Opening Pandora’s Box

            Recently internet radio has taken a climb in its popularity due to the integration of sites like Pandora, that allow a user to simply create a small playlist based on the musical interests of each person. Although largely successful, Pandora has come under scrutiny due to their loyalty rights and whether or not they should be obligated to pay per song. There are two major preforming rights firms that handle the loyalties for terrestrial (AM/FM radio) and internet radio, The American Society of Composers, Authors and Publishers (ASCAP), and Broadcast Music. Inc. (BMI). These preforming rights conglomerates have been trying to undercut Pandora for years now, bypassing judicial orders, and requiring them to pay more money. Recently, all aforementioned parties have been scurrying through court cases to decide whether or not Pandora will continue overpaying for their streamed music, but also may decide the fate for existing royalty companies. A recent publication by the Mile Hi Music website discusses how sites like these can stay functional and running by lobbying the support from us the listeners, and I could not agree more.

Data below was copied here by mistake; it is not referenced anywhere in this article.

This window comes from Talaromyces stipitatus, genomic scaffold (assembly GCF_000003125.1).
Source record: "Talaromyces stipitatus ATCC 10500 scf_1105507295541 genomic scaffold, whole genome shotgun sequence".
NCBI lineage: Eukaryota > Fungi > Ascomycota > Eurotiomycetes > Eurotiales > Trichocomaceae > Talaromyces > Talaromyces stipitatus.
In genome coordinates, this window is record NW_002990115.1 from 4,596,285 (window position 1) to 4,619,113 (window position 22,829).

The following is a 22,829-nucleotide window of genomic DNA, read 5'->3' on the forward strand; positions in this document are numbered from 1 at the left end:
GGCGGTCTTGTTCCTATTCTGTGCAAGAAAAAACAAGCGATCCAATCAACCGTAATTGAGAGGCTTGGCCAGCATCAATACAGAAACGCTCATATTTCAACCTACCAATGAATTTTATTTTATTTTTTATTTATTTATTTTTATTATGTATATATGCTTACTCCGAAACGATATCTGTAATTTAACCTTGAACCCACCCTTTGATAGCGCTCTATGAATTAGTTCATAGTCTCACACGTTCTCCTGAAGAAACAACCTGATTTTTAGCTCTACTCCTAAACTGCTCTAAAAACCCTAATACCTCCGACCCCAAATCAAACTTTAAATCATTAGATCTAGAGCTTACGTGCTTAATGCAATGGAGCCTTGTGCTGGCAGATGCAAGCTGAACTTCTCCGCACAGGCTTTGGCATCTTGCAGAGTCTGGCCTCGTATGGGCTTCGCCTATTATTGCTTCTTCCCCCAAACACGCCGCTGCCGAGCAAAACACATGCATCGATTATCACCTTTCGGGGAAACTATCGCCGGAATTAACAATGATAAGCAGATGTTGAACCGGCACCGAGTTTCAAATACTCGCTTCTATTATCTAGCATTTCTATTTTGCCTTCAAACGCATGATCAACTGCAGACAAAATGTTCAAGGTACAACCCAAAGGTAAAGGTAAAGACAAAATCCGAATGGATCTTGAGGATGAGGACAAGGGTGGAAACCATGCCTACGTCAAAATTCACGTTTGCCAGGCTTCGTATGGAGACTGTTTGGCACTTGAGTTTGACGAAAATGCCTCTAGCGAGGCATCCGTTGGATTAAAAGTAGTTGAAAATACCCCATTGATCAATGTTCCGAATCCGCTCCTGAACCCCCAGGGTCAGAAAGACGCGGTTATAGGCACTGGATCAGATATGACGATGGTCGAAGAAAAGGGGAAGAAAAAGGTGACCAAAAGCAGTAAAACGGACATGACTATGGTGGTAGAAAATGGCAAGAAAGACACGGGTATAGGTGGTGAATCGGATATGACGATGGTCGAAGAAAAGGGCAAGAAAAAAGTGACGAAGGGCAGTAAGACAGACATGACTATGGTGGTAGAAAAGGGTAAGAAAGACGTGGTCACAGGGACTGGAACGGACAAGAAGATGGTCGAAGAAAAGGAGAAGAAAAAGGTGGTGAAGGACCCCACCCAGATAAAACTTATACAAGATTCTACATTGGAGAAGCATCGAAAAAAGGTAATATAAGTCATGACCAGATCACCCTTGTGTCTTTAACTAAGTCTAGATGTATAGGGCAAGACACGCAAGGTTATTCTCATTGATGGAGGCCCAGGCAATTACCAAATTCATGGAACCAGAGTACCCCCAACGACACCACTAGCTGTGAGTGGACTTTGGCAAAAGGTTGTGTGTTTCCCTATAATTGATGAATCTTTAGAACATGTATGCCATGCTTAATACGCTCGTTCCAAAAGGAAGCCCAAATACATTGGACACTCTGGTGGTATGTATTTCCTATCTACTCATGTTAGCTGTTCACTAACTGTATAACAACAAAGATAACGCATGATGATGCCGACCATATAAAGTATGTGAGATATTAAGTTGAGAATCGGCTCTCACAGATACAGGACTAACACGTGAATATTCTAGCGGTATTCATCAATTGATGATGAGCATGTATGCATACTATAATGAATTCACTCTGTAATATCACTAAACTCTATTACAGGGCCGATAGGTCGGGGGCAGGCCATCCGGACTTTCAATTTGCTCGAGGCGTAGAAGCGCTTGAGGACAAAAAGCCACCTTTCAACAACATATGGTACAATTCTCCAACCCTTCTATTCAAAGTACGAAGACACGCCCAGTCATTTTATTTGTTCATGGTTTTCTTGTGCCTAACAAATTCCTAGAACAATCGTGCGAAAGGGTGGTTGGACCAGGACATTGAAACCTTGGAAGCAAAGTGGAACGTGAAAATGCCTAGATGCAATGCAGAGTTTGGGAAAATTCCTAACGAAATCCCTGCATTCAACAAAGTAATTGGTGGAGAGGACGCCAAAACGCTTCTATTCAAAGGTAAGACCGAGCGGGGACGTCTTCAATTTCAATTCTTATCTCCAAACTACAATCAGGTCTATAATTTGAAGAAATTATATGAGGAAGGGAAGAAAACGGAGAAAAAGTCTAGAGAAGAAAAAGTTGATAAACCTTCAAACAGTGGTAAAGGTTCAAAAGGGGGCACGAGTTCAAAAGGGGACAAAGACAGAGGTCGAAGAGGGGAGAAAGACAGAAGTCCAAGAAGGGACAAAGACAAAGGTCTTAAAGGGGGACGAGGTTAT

In 2012 members of congress, and Pandora lobbied heavily for a new bill to take effect known as the Internet radio fairness act of 2012. The bill would allow sites like Pandora to become widely available to the masses, and require them to pay the same amount of royalties that terrestrial stations pay, as opposed to paying per song. Unfortunately, the bill did not pass and Pandora is still paying its outrageous fees. I highly support the continuation of internet radio, and I believe it is crucial that congress allow for the innovation of radio to manifest our country. When the matter boils down to everything it begins to become clear that these preforming rights firms do not want to lose any money to the changing time, while at the same time the artists wish to receive more for the changing time. As users, and practically the beta testers of the internet, our generation is responsible to uphold the rights of these stations, and platforms that provide a new taste of music, and new style of information. It disgusts me that an area to which is meant to be used as expression of art, feeling and news gathering has become a bee hive for corporate suits to riddle the masses of its capitol. The beauty lies within the fact that the internet is the untouched terrain of government control, which means becoming a part of a movement is ten times easier than in years before. Although in hiding for the time being, the internet radio fairness act can be born again by raising awareness. If you have ever used Pandora or platforms similar to Pandora then you have probably heard their ads. Sometimes those ads contain important information about the continuation of their site, and how the users can help. I highly suggest that you take the time out of your day to listen closely to those announcements, and spread awareness of the issue. In the end, if the preforming rights companies and the stations can’t come to an agreement the next in line to be emptying pockets will be us.

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